Edit later with the promised post: Scales of Feedback Time in Software Development


#37

This completely makes sense. It would be even more awesome, if we can pipe these filters for certain routes.

At the very minimum, can’t we have a generic fallback that will re-direct to the error page for example.


#38

Yep, I agree 100% with what you spelled out there, and didn’t mean to say there’s no benefit for layer 1 vs layer 2. It’s just the tradeoffs in this very specific case that concern me.


#39

Ah, yes, we’ll want some mechanism along those lines. Ideally this will fit naturally with whatever mechanism we use for “guards” as well.

To be clear, what I mean by “fallback” is more specifically: a case where a URL is matched by a route, but we then cancel that match and look for another, lower-ranked match.


#40

Well, the example I alluded to is a good one, but perhaps not useful if you’re not familiar. In the embedded hal / ecosystem, there’s a pattern for allocating hardware resources (mapping timers, dma controllers, device pins, etc) at compile time that prevents conflicts with type-checking failures. It does involve macros but it’s pure delightful magic.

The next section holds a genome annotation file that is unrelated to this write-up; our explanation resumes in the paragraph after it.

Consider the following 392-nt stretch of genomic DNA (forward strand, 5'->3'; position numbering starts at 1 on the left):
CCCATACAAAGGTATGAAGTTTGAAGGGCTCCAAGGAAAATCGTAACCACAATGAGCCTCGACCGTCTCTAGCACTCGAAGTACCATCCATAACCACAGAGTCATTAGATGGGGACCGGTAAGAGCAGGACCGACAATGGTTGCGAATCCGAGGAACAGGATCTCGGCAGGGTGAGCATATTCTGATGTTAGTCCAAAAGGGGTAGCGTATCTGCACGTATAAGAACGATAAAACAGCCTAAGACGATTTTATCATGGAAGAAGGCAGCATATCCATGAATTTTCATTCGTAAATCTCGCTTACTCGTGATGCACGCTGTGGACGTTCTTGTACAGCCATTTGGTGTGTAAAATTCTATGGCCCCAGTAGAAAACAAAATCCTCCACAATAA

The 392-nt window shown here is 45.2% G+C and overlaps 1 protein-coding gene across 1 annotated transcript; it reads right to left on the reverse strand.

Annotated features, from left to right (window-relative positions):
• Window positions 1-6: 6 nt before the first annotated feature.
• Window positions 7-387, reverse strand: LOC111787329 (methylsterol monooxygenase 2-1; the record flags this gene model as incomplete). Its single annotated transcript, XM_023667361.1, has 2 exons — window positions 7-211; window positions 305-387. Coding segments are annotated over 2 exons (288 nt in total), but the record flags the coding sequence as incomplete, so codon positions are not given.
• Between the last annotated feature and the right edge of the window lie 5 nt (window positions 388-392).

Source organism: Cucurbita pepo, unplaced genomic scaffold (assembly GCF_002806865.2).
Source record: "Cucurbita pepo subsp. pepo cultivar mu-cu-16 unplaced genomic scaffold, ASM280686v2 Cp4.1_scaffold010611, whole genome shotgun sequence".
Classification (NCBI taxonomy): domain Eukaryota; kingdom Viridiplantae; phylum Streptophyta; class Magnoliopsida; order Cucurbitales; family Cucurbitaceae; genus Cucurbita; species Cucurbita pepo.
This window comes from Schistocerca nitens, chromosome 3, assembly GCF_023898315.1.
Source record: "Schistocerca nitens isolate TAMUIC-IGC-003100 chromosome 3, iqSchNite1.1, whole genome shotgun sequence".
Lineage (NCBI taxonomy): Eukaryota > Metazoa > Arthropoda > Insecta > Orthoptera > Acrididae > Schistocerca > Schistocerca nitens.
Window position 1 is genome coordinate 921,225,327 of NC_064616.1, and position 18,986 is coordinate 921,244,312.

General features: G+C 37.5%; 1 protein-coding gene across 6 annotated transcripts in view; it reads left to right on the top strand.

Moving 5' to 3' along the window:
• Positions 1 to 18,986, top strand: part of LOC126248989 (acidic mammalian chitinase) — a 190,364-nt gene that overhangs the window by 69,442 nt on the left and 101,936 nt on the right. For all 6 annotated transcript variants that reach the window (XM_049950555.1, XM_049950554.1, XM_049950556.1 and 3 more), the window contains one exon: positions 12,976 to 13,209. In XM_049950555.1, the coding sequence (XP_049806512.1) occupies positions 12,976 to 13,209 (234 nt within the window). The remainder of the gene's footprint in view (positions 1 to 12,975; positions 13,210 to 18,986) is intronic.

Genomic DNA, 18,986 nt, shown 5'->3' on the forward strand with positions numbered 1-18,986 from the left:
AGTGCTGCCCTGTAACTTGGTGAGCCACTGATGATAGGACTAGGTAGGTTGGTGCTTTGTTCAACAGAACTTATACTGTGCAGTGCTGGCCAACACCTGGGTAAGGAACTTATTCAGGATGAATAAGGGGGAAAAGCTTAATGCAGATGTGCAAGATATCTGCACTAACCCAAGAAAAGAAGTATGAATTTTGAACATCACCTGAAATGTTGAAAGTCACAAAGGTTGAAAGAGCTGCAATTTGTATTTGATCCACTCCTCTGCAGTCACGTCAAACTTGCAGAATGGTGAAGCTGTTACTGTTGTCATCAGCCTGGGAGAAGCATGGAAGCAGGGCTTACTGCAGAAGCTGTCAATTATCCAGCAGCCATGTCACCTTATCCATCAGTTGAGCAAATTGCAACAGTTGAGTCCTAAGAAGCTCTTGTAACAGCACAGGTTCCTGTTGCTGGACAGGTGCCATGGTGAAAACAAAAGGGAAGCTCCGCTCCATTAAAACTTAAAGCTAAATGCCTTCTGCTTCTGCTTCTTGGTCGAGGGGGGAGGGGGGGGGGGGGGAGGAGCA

In the context of Tide, I assume this would need to involve declaring a number of things as more explicit types, rather than strings: path elements and endpoints and filter middleware. Then there would be compile failures based on (say) the borrow checker discovering that two endpoints were both trying to claim the same path entity.

To me, this would be most useful in a model where the routing is not table-of-contents based. If I declare in an endpoint function which bit of namespace it should be listening to, compile-time resolution and conflict checking seems more valuable. It provides immediate feedback as I’m constructing something that’s inherently distributed and hard to keep track of in my head, but that the tooling can do well - just like in the hardware resource case. It perhaps also supports better re-use, since I can assemble an app / service out of multiple components without risking a runtime conflict detection/crash. It seems closer to what Rocket does than the model here.

On the other hand, it means that every web app has to be compiled, which is far more suitable to something I’m going to flash to a microcontroller than it does to many web apps.

Hence my question: what is Tide targeting? If it’s targeting more dynamic configurations and environments, perhaps the routing setup API needs to factor that in, returning Results for attempted routing changes rather than panicing?